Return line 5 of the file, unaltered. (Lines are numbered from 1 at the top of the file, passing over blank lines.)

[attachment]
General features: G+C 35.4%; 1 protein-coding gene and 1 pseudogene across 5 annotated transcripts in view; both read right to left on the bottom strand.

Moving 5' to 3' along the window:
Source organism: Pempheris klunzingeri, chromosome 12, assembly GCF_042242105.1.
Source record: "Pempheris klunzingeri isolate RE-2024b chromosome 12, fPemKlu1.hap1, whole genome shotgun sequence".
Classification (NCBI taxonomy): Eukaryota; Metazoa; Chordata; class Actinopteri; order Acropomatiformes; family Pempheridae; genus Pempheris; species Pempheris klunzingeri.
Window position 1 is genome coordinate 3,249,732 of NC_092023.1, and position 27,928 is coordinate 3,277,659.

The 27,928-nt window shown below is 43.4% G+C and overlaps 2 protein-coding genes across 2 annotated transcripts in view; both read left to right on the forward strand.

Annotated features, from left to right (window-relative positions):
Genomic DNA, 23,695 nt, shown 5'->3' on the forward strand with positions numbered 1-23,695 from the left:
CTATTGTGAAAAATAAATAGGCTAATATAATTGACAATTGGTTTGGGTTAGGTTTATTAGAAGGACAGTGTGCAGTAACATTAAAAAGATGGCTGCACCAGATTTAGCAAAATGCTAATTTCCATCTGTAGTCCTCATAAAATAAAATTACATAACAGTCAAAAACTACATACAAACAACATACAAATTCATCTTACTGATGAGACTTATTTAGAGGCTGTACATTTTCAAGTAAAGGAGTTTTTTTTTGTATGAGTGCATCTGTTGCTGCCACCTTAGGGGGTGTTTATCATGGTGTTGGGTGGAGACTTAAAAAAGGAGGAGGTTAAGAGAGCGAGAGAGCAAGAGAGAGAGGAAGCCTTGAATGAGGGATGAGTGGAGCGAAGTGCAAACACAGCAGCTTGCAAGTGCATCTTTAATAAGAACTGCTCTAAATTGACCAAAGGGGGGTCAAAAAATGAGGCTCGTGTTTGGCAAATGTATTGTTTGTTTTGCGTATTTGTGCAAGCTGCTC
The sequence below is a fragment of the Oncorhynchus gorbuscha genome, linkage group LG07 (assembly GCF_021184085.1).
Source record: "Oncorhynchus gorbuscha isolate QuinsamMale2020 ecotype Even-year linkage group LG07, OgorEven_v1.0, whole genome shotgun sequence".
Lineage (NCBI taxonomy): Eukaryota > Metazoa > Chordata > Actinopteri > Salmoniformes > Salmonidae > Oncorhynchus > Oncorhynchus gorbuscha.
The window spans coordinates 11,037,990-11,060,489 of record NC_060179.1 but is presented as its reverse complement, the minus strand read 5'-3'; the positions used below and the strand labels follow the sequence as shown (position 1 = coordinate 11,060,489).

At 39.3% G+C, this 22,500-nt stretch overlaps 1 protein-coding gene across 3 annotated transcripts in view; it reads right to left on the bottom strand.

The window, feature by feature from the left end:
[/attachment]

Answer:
Classification (NCBI taxonomy): Eukaryota; Metazoa; Chordata; class Actinopteri; order Acropomatiformes; family Pempheridae; genus Pempheris; species Pempheris klunzingeri.